OK, that's harsh, but it is still very much the norm to single out a winner.

How about having one that does not overly favour the highly talented? One that even a less confident student would enjoy and not end up feeling like a failure because he or she did not win a medal.

If you’re like me, you do not enjoy being tagged as a loser, and you would likely withdraw from a situation where that is liable to occur. Aviva Dunsiger touched upon this in her blog. Although her post is about phys-ed rather than mathematics, she paints a clear picture of the response to anticipated failure:
Yes, there were always strong athletes, but those that struggled (and I was one of them) wanted nothing to do with phys-ed. With my visual spatial difficulties, games like volleyball, basketball, and baseball were a tremendous struggle. I certainly never got picked for a team, and I couldn’t blame anyone. Why would I want to be physically active if I was only going to meet with failure?

[the emphasis is Aviva's]

Can we have a math fair where students can be mathematically active without the anticipation of failure?  One where students do not need a badge or ribbon to confirm that their efforts have paid off ?

Such math fairs do exist. They’re called SNAP math fairs because they are Student-centred, Non-competitive, All-inclusive, and Problem-based.

The fairs are built around math-based puzzles. The students first solve the puzzles[1] and afterwards prepare the artwork and puzzle pieces that are required to display them.  

Visit such a fair and you will find students manning their puzzles. But, you will not see them exhibiting the solutions. Instead, they will invite you to try the puzzles yourself, and they will give you hints and help when you run into difficulty. The math fair is very interactive. It is much more than a poster-session.

* * *

Here are a couple of puzzles from past math fairs. The first one is for younger students to solve. 

Cats Pigs and Cows

A farmer has nine animal pens arranged in three rows of three. 

Each pen must contain a cat, a pig, or a cow.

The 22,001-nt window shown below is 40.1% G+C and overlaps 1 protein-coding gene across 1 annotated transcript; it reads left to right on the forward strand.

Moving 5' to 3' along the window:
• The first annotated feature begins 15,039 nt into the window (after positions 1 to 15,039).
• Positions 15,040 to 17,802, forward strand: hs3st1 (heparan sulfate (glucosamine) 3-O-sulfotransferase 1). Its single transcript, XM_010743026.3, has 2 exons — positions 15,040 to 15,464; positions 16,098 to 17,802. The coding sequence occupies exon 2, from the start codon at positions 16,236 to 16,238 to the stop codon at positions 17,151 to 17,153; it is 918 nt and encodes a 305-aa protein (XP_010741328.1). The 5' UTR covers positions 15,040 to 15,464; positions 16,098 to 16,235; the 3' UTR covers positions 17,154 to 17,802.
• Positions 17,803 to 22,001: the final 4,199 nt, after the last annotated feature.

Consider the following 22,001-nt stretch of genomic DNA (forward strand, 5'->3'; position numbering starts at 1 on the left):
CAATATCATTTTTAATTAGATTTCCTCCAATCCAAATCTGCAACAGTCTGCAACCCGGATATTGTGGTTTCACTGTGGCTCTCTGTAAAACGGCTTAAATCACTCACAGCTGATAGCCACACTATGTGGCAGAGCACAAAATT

There is already a pig and a cat in two of the pens. 

The farmer wants you to fill the remaining pens so that no row or column contains two of the same animal.

The second puzzle is for older students.[2]

The Sword of Knowledge

The dragon of ignorance has three heads and three tails. 

You can slay it with the sword of knowledge by chopping off all of its heads and all of its tails. 

With one stroke of the sword, you can chop off either one head, two heads, one tail, or two tails.

But the dragon is hard to slay !! 

  • If you chop off one head, a new one grows in its place. 
  • If you chop off one tail, two new tails replace it. 
  • If you chop off two tails, one new head grows. 
  • If you chop off two heads,  nothing grows.

Show how to slay the dragon of ignorance.

* * *

A SNAP math fair is remarkably adaptable to many different circumstances. If you are interested in learning about how you can incorporate a SNAP math fair into your own teaching environment, come to the BIRS workshop. You will meet teachers who have organized math fairs in their own schools. You will also meet a few mathematicians who have taught courses in which a math fair was key ingredient. 

As well, there will be math fair resources available, and the participants will be involved in puzzle-solving sessions.  

The BIRS workshop has room for about 20 participants, and it is oriented towards (but not limited to) K-9 teachers.

For more details about SNAP math fairs, visit the SNAP math fair site. And while you are there, take a look at the Gallery to see how students react.

For more information about the workshop, and who to contact, the link is here.

End notes

[1] The solving part is a crucial element of the math fair.  Ideally, students solve the puzzle by themselves. They are surprisingly persistent.

[2] I imagine the Sword of Knowledge puzzle would work with junior high or high school students. However, I once visited a SNAP math fair where two grade five students had solved it. Their teacher told me that they struggled with the problem but solved it after one of them grabbed a handful of pencils (tails) and erasers (heads).